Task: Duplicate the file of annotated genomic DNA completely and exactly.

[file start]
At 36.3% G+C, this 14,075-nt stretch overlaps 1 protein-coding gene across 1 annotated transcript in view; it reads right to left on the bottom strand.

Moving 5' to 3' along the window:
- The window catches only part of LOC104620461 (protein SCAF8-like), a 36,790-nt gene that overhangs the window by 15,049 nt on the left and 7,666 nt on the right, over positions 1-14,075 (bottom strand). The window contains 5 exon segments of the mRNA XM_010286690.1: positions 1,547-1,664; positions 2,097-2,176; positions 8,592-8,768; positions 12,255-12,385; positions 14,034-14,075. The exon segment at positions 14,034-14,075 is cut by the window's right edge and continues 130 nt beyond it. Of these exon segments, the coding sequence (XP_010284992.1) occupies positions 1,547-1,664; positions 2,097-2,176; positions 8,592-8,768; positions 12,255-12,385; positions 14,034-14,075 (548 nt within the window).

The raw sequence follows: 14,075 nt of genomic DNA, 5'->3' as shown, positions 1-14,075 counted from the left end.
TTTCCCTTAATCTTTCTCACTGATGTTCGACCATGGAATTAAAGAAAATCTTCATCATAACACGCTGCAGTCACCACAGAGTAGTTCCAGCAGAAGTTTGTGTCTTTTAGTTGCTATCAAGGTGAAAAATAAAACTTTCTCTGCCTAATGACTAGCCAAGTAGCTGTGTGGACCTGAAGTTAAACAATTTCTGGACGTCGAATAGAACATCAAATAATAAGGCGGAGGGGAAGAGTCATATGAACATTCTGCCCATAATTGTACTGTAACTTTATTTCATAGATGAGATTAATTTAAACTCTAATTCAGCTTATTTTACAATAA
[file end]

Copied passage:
At 36.3% G+C, this 14,075-nt stretch overlaps 1 protein-coding gene across 1 annotated transcript in view; it reads right to left on the bottom strand.

Moving 5' to 3' along the window:
- The window catches only part of LOC104620461 (protein SCAF8-like), a 36,790-nt gene that overhangs the window by 15,049 nt on the left and 7,666 nt on the right, over positions 1-14,075 (bottom strand). The window contains 5 exon segments of the mRNA XM_010286690.1: positions 1,547-1,664; positions 2,097-2,176; positions 8,592-8,768; positions 12,255-12,385; positions 14,034-14,075. The exon segment at positions 14,034-14,075 is cut by the window's right edge and continues 130 nt beyond it. Of these exon segments, the coding sequence (XP_010284992.1) occupies positions 1,547-1,664; positions 2,097-2,176; positions 8,592-8,768; positions 12,255-12,385; positions 14,034-14,075 (548 nt within the window).

The raw sequence follows: 14,075 nt of genomic DNA, 5'->3' as shown, positions 1-14,075 counted from the left end.
TTTCCCTTAATCTTTCTCACTGATGTTCGACCATGGAATTAAAGAAAATCTTCATCATAACACGCTGCAGTCACCACAGAGTAGTTCCAGCAGAAGTTTGTGTCTTTTAGTTGCTATCAAGGTGAAAAATAAAACTTTCTCTGCCTAATGACTAGCCAAGTAGCTGTGTGGACCTGAAGTTAAACAATTTCTGGACGTCGAATAGAACATCAAATAATAAGGCGGAGGGGAAGAGTCATATGAACATTCTGCCCATAATTGTACTGTAACTTTATTTCATAGATGAGATTAATTTAAACTCTAATTCAGCTTATTTTACAATAA